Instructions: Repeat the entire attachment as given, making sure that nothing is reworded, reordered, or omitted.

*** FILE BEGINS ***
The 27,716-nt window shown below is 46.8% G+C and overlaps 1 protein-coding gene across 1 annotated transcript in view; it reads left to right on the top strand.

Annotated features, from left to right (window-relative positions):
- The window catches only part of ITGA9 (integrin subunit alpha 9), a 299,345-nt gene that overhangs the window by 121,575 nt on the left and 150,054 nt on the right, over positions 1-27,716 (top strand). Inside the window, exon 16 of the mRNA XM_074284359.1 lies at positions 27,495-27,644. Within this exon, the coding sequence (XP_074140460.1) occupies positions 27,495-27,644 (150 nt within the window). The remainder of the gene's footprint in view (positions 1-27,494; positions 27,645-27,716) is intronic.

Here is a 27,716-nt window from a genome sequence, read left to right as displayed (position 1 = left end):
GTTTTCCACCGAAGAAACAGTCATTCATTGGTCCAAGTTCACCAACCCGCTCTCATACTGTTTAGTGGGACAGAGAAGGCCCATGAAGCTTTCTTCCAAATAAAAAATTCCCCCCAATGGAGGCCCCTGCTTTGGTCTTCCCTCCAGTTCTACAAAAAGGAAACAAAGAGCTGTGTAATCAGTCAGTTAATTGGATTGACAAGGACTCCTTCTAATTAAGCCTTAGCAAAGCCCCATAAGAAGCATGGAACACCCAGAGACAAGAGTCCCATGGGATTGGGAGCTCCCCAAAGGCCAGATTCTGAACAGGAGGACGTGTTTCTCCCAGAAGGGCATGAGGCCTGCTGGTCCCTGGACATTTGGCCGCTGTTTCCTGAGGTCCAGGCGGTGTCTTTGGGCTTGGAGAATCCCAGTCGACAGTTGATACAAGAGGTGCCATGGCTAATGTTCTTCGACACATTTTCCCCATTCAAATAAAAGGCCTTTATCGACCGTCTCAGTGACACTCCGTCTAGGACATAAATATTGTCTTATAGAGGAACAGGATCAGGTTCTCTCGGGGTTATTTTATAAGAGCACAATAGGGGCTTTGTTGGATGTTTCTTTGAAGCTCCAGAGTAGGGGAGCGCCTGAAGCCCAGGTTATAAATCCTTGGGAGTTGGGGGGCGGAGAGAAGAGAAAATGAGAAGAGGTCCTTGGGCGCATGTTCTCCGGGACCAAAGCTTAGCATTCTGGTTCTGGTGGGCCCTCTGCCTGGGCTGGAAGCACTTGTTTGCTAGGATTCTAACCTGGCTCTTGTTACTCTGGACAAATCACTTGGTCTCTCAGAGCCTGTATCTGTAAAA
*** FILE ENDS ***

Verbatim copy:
The 27,716-nt window shown below is 46.8% G+C and overlaps 1 protein-coding gene across 1 annotated transcript in view; it reads left to right on the top strand.

Annotated features, from left to right (window-relative positions):
- The window catches only part of ITGA9 (integrin subunit alpha 9), a 299,345-nt gene that overhangs the window by 121,575 nt on the left and 150,054 nt on the right, over positions 1-27,716 (top strand). Inside the window, exon 16 of the mRNA XM_074284359.1 lies at positions 27,495-27,644. Within this exon, the coding sequence (XP_074140460.1) occupies positions 27,495-27,644 (150 nt within the window). The remainder of the gene's footprint in view (positions 1-27,494; positions 27,645-27,716) is intronic.

Here is a 27,716-nt window from a genome sequence, read left to right as displayed (position 1 = left end):
GTTTTCCACCGAAGAAACAGTCATTCATTGGTCCAAGTTCACCAACCCGCTCTCATACTGTTTAGTGGGACAGAGAAGGCCCATGAAGCTTTCTTCCAAATAAAAAATTCCCCCCAATGGAGGCCCCTGCTTTGGTCTTCCCTCCAGTTCTACAAAAAGGAAACAAAGAGCTGTGTAATCAGTCAGTTAATTGGATTGACAAGGACTCCTTCTAATTAAGCCTTAGCAAAGCCCCATAAGAAGCATGGAACACCCAGAGACAAGAGTCCCATGGGATTGGGAGCTCCCCAAAGGCCAGATTCTGAACAGGAGGACGTGTTTCTCCCAGAAGGGCATGAGGCCTGCTGGTCCCTGGACATTTGGCCGCTGTTTCCTGAGGTCCAGGCGGTGTCTTTGGGCTTGGAGAATCCCAGTCGACAGTTGATACAAGAGGTGCCATGGCTAATGTTCTTCGACACATTTTCCCCATTCAAATAAAAGGCCTTTATCGACCGTCTCAGTGACACTCCGTCTAGGACATAAATATTGTCTTATAGAGGAACAGGATCAGGTTCTCTCGGGGTTATTTTATAAGAGCACAATAGGGGCTTTGTTGGATGTTTCTTTGAAGCTCCAGAGTAGGGGAGCGCCTGAAGCCCAGGTTATAAATCCTTGGGAGTTGGGGGGCGGAGAGAAGAGAAAATGAGAAGAGGTCCTTGGGCGCATGTTCTCCGGGACCAAAGCTTAGCATTCTGGTTCTGGTGGGCCCTCTGCCTGGGCTGGAAGCACTTGTTTGCTAGGATTCTAACCTGGCTCTTGTTACTCTGGACAAATCACTTGGTCTCTCAGAGCCTGTATCTGTAAAA